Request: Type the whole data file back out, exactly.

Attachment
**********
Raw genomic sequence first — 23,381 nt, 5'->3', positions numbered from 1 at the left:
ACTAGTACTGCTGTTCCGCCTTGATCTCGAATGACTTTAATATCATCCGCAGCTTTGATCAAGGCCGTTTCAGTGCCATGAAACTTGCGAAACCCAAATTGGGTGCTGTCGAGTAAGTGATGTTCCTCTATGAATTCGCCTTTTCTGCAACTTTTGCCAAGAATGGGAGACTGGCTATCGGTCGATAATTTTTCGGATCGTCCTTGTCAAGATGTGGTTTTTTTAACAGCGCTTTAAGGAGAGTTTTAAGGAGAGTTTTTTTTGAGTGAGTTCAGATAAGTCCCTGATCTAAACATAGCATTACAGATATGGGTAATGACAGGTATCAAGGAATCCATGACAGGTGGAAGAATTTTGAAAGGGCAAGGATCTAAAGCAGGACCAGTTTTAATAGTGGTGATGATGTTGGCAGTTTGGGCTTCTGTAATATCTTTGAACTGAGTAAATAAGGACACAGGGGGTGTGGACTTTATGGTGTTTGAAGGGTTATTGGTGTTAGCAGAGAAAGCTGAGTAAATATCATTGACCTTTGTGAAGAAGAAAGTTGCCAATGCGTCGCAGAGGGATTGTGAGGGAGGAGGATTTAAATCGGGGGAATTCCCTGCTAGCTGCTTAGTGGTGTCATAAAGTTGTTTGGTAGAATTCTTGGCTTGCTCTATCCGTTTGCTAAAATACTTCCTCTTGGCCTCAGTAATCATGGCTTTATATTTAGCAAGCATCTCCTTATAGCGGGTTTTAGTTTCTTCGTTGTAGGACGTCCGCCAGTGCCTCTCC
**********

Raw genomic sequence first — 23,381 nt, 5'->3', positions numbered from 1 at the left:
ACTAGTACTGCTGTTCCGCCTTGATCTCGAATGACTTTAATATCATCCGCAGCTTTGATCAAGGCCGTTTCAGTGCCATGAAACTTGCGAAACCCAAATTGGGTGCTGTCGAGTAAGTGATGTTCCTCTATGAATTCGCCTTTTCTGCAACTTTTGCCAAGAATGGGAGACTGGCTATCGGTCGATAATTTTTCGGATCGTCCTTGTCAAGATGTGGTTTTTTTAACAGCGCTTTAAGGAGAGTTTTAAGGAGAGTTTTTTTTGAGTGAGTTCAGATAAGTCCCTGATCTAAACATAGCATTACAGATATGGGTAATGACAGGTATCAAGGAATCCATGACAGGTGGAAGAATTTTGAAAGGGCAAGGATCTAAAGCAGGACCAGTTTTAATAGTGGTGATGATGTTGGCAGTTTGGGCTTCTGTAATATCTTTGAACTGAGTAAATAAGGACACAGGGGGTGTGGACTTTATGGTGTTTGAAGGGTTATTGGTGTTAGCAGAGAAAGCTGAGTAAATATCATTGACCTTTGTGAAGAAGAAAGTTGCCAATGCGTCGCAGAGGGATTGTGAGGGAGGAGGATTTAAATCGGGGGAATTCCCTGCTAGCTGCTTAGTGGTGTCATAAAGTTGTTTGGTAGAATTCTTGGCTTGCTCTATCCGTTTGCTAAAATACTTCCTCTTGGCCTCAGTAATCATGGCTTTATATTTAGCAAGCATCTCCTTATAGCGGGTTTTAGTTTCTTCGTTGTAGGACGTCCGCCAGTGCCTCTCC